Hair Care

10 Hair Color Techniques Explained — Posh Lifestyle & Beauty Blog

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Looking for a two tone hairstyle that you can carry out at home? Dip-dyeing involves dying the ends of your hair a completely different color. Unlike an ombre there is no gradual fade, but instead a sharp color change. Dip-dyeing can be a great way to experiment with more daring colors like blues, reds and greens. If you don’t like the color or need to switch to a more formal hairstyle, you always have the option  to cut off the colored ends.

So just how do you dip-dye hair? Contrary to the name, it doesn’t involve dipping your hair into anything. Start by putting your hair in a ponytail, placing the hairband where you would like the new color to start. Then, over a bath or sink, thoroughly saturate the end of your hair in your desired color dye. Braiding your hair can help to achieve a more blended look. This guide to dip-dyeing hair offers a more detailed explanation on how to carry out this technique.


Balayage is a highlight technique for coloring sections of hair. However, instead of using foil, it involves painting highlights throughout the hair with a brush (the French word ‘balayage’ literally means ‘to paint’ or ‘to sweep’). 

When applying a balayage, a stylist will usually start about halfway down the hair, starting with light strokes and then adding more dense highlights towards the tips. There is an art to this style, which is why it’s worth paying a stylist. 

Reverse balayage

A reverse balayage is exactly the same as a balayage, but involves applying lowlights throughout the hair instead. For example, it could involve adding some strands of brown to blonde hair. The lowlights are similarly applied in a painted fashion. 

Like a balayage, this is not a hair technique that you can DIY and you probably want to pay a professional to do it for you.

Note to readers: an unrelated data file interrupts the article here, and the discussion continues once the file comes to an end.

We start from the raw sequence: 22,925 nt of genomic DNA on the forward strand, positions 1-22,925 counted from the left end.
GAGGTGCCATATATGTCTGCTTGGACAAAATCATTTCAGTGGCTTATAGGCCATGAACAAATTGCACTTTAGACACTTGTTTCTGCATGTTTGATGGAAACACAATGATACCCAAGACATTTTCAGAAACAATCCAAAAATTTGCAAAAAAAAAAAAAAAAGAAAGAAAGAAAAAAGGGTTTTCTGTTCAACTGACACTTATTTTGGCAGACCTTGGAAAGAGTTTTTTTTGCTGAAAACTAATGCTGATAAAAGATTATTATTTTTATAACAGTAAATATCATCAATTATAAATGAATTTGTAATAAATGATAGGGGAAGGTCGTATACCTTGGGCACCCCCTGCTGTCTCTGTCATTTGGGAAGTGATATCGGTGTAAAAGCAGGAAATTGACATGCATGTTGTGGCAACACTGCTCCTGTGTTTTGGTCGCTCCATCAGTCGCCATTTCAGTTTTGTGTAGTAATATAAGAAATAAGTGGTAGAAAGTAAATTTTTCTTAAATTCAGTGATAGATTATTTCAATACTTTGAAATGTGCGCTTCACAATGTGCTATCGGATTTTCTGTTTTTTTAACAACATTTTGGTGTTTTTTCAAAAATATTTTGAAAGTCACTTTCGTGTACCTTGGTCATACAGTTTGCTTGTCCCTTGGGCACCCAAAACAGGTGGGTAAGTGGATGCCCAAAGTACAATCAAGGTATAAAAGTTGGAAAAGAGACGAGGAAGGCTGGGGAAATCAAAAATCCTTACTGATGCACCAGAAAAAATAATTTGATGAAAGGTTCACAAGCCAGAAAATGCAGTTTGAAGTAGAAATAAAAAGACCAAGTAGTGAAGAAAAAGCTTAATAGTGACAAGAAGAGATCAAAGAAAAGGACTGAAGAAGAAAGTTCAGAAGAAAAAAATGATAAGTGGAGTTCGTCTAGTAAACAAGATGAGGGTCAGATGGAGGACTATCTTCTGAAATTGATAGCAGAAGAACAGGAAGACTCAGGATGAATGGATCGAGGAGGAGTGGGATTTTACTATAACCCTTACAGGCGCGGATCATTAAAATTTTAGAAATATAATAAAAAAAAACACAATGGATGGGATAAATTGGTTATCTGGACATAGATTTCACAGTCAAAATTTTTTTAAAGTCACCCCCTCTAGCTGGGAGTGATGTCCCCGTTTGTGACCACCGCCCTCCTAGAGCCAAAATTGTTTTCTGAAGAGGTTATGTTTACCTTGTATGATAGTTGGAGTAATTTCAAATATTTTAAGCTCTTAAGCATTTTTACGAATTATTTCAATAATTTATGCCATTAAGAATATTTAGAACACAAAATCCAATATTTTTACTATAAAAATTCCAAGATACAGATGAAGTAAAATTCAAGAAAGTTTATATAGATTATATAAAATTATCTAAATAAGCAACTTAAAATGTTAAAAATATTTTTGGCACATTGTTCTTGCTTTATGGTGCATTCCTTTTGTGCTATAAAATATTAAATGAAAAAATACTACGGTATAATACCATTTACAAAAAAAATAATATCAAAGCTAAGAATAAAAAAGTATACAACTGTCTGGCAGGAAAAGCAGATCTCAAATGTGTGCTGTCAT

An ecaille is also known as ‘tortoiseshell hair’ and is a type of balayage. It involves painting highlights in several different tones – traditionally golden brown, caramel and honey tones. This can create a very natural and sophisticated look.

As this is quite a niche hair color technique, you’ll want to use a specialist stylist who is familiar with it so that you don’t end up with a regular balayage. 


As the name suggests, this technique involves literally dying one half of your hair one color and one half another color (think Cruella DeVille). It’s definitely a statement look, and there is not much you can do to make it subtle aside from choosing a slightly different tone to your natural hair on one side. Most people who opt for a half-half, choose two very bold contrasting colors on each side such as blue and pink or red and black.

A good half-half hairstyle comes down to getting the split right. It’s possible to do a slightly uneven split to help create a fade between the two colors, or you can stick to a dramatic split. Be prepared to keep your hair parted down the middle to maintain this look. 

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